Krasnodar is a beautiful city, sometimes referred to as “Little Paris,” with an upbeat, bustling vibe throughout its streets. Although it lacks the stunning views of other Russian cities, it is a pleasant location to spend time due to the abundance of stores, cafés, and restaurants, as well as the attractive Tsarist-era architecture present everywhere.

If you want to go out and see the rest of the area, getting around is a breeze thanks to the convenient transportation options available.

10. Veliky Novgorod

Located on the Volkhov River, this city served as Russia’s first capital in the 9th century. Veliky Novgorod, located on a major trade route between Central Asia and Europe, miraculously survived World War II with the majority of its magnificent monasteries and monuments still standing.

St. Sophia’s Cathedral, built in the 11th century, is one of several attractions in the city’s medieval core, along with St. George’s Cathedral, the oldest monastery in Russia. After a long day of touring, visitors can relax in the city’s old bars and restaurants.

9. Volgograd

This city, once known as Stalingrad, gained notoriety during World War II as the scene of the decisive battle that halted the Nazi advance. The Soviets rebuilt Volgograd after the war, and the impressive public buildings and broad streets we see today were built to celebrate their triumph.

The large monument commemorating their victory is impressive, but the vast war cemetery on the outskirts of the city is sobering when you consider the tremendous cost paid by the Soviet people. Visitors to Volgograd can stroll along the city’s beautiful shoreline, which is also home to cozy cafés and elegant restaurants.

8. Sochi

Sochi, located on the coast of the Black Sea, played home to the Winter Olympics in 2014. Consequently, the city’s infrastructure and visitor offerings were upgraded extensively. Russia’s most well-known beach destination has a beautiful waterfront promenade lined with exciting bars and restaurants. Additionally, the city is home to a number of beautiful parks.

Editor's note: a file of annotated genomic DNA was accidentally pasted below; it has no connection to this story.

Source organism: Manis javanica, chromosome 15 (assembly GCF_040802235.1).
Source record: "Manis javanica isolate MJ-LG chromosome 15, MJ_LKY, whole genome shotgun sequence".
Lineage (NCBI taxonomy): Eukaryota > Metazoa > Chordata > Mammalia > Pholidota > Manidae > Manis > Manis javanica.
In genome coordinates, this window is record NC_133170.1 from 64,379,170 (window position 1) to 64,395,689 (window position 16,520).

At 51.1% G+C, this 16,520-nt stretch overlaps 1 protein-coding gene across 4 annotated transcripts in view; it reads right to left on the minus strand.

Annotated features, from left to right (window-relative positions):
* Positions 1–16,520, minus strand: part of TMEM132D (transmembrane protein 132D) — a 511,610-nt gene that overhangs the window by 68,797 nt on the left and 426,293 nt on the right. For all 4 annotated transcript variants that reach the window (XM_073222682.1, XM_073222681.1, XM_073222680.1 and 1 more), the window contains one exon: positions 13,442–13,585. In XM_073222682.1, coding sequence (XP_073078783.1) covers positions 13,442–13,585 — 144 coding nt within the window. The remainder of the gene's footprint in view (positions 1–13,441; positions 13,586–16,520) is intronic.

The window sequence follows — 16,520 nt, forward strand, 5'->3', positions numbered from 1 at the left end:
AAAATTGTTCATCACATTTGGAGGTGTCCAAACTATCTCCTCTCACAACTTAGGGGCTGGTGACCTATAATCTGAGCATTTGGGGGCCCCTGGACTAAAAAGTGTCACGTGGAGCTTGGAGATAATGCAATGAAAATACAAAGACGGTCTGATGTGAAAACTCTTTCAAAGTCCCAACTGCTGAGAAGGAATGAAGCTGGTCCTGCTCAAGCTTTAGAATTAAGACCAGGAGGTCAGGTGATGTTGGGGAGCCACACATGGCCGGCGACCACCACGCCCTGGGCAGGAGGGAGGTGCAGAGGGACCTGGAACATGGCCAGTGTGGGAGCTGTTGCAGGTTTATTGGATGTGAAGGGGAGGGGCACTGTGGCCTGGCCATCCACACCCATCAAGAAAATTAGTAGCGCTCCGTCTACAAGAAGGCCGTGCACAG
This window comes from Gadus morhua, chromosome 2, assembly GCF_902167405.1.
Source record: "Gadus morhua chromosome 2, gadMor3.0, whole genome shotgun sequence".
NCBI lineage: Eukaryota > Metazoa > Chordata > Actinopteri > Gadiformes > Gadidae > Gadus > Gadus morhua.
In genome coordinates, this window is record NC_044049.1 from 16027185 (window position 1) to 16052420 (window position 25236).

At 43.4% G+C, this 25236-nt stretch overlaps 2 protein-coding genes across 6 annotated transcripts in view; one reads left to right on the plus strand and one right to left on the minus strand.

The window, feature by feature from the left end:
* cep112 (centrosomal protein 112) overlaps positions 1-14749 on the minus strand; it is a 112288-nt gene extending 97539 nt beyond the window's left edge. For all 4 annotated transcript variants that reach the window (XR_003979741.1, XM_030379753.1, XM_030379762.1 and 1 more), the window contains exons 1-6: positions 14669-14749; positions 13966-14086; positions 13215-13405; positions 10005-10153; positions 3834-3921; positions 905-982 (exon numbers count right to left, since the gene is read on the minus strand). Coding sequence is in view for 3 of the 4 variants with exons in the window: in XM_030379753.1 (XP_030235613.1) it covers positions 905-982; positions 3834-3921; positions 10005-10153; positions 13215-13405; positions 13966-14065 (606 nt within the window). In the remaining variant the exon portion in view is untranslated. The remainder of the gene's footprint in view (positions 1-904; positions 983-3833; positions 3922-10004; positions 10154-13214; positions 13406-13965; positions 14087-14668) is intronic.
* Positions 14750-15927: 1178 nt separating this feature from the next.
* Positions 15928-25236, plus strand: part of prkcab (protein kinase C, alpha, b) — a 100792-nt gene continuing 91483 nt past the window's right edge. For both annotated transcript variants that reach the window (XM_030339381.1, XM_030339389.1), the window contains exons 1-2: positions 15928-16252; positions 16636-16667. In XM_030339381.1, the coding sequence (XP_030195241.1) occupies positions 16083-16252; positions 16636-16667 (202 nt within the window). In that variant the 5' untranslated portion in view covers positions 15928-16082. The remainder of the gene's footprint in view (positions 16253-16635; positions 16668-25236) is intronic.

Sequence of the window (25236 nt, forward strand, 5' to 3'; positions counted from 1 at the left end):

The water is warm for swimming, and the weather in Sochi is pleasant, although the beaches are not very attractive and the cost of living rises dramatically during the summer. Ski resorts in the neighboring Alps, site of the Olympic Games, are easily accessible from here, as are the Russian Riviera and the Agura Valley.

7. Nizhny Novgorod

Nizhny Novgorod, situated at the confluence of the Volga and Oka Rivers, is best known for its breathtaking kremlin perched on a hill above the city. Despite its obvious prominence, the city has more than enough to keep tourists occupied for a few days.

Visitor attractions include excellent museums, dining options, and scenic vistas. There are lovely river cruises to local towns and villages that depart from here.

6. Irkutsk

Irkutsk, a city on the shores of Lake Baikal, has recently become a hotspot for tourists because of the proliferation of informative and engaging museums in the area. Traditional Siberian wooden buildings line the streets of the 130 Kvartal region, making for a beautiful stroll. These structures coexist with trendy modern restaurants and bars.

Irkutsk is a fantastic starting point for trips into the surrounding area, and most visitors get here by the Trans-Siberian Railway.

5. Vladivostok